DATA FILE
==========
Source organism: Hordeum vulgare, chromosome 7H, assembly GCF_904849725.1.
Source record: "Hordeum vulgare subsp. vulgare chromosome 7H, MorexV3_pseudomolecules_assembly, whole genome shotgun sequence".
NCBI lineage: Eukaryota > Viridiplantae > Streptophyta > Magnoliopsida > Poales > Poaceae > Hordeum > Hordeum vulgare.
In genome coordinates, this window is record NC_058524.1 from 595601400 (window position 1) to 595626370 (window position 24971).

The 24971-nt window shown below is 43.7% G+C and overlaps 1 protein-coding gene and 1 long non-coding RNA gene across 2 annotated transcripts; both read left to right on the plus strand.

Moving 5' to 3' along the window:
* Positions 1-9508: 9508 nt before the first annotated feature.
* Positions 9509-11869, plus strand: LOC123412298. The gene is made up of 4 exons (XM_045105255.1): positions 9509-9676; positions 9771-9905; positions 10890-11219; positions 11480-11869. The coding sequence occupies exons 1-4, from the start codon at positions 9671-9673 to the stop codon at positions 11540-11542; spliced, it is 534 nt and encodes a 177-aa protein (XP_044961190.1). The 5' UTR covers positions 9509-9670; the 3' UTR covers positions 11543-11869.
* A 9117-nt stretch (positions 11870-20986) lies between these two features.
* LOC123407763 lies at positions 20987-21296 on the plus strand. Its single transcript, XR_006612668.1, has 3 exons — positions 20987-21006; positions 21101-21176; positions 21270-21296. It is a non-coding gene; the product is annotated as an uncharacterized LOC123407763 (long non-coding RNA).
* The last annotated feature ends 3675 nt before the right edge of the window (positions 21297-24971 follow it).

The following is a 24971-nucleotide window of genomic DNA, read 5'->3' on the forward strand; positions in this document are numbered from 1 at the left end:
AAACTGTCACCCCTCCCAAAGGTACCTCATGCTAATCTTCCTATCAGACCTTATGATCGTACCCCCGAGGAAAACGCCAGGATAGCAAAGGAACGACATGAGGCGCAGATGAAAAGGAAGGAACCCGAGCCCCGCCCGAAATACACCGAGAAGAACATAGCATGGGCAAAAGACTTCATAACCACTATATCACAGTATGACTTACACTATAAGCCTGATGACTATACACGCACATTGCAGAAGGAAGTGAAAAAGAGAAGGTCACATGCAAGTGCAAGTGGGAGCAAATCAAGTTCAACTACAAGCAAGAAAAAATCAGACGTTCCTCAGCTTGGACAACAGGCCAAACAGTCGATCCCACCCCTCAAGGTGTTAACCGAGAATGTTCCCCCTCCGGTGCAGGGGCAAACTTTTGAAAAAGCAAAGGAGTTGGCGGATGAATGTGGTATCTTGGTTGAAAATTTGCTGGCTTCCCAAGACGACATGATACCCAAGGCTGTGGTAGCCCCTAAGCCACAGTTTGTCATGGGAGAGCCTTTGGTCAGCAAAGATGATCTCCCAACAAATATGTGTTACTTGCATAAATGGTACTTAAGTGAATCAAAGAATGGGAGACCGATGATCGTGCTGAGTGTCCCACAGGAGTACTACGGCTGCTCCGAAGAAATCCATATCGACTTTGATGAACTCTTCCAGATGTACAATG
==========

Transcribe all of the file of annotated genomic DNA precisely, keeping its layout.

Source organism: Hordeum vulgare, chromosome 7H, assembly GCF_904849725.1.
Source record: "Hordeum vulgare subsp. vulgare chromosome 7H, MorexV3_pseudomolecules_assembly, whole genome shotgun sequence".
NCBI lineage: Eukaryota > Viridiplantae > Streptophyta > Magnoliopsida > Poales > Poaceae > Hordeum > Hordeum vulgare.
In genome coordinates, this window is record NC_058524.1 from 595601400 (window position 1) to 595626370 (window position 24971).

The 24971-nt window shown below is 43.7% G+C and overlaps 1 protein-coding gene and 1 long non-coding RNA gene across 2 annotated transcripts; both read left to right on the plus strand.

Moving 5' to 3' along the window:
* Positions 1-9508: 9508 nt before the first annotated feature.
* Positions 9509-11869, plus strand: LOC123412298. The gene is made up of 4 exons (XM_045105255.1): positions 9509-9676; positions 9771-9905; positions 10890-11219; positions 11480-11869. The coding sequence occupies exons 1-4, from the start codon at positions 9671-9673 to the stop codon at positions 11540-11542; spliced, it is 534 nt and encodes a 177-aa protein (XP_044961190.1). The 5' UTR covers positions 9509-9670; the 3' UTR covers positions 11543-11869.
* A 9117-nt stretch (positions 11870-20986) lies between these two features.
* LOC123407763 lies at positions 20987-21296 on the plus strand. Its single transcript, XR_006612668.1, has 3 exons — positions 20987-21006; positions 21101-21176; positions 21270-21296. It is a non-coding gene; the product is annotated as an uncharacterized LOC123407763 (long non-coding RNA).
* The last annotated feature ends 3675 nt before the right edge of the window (positions 21297-24971 follow it).

The following is a 24971-nucleotide window of genomic DNA, read 5'->3' on the forward strand; positions in this document are numbered from 1 at the left end:
AAACTGTCACCCCTCCCAAAGGTACCTCATGCTAATCTTCCTATCAGACCTTATGATCGTACCCCCGAGGAAAACGCCAGGATAGCAAAGGAACGACATGAGGCGCAGATGAAAAGGAAGGAACCCGAGCCCCGCCCGAAATACACCGAGAAGAACATAGCATGGGCAAAAGACTTCATAACCACTATATCACAGTATGACTTACACTATAAGCCTGATGACTATACACGCACATTGCAGAAGGAAGTGAAAAAGAGAAGGTCACATGCAAGTGCAAGTGGGAGCAAATCAAGTTCAACTACAAGCAAGAAAAAATCAGACGTTCCTCAGCTTGGACAACAGGCCAAACAGTCGATCCCACCCCTCAAGGTGTTAACCGAGAATGTTCCCCCTCCGGTGCAGGGGCAAACTTTTGAAAAAGCAAAGGAGTTGGCGGATGAATGTGGTATCTTGGTTGAAAATTTGCTGGCTTCCCAAGACGACATGATACCCAAGGCTGTGGTAGCCCCTAAGCCACAGTTTGTCATGGGAGAGCCTTTGGTCAGCAAAGATGATCTCCCAACAAATATGTGTTACTTGCATAAATGGTACTTAAGTGAATCAAAGAATGGGAGACCGATGATCGTGCTGAGTGTCCCACAGGAGTACTACGGCTGCTCCGAAGAAATCCATATCGACTTTGATGAACTCTTCCAGATGTACAATG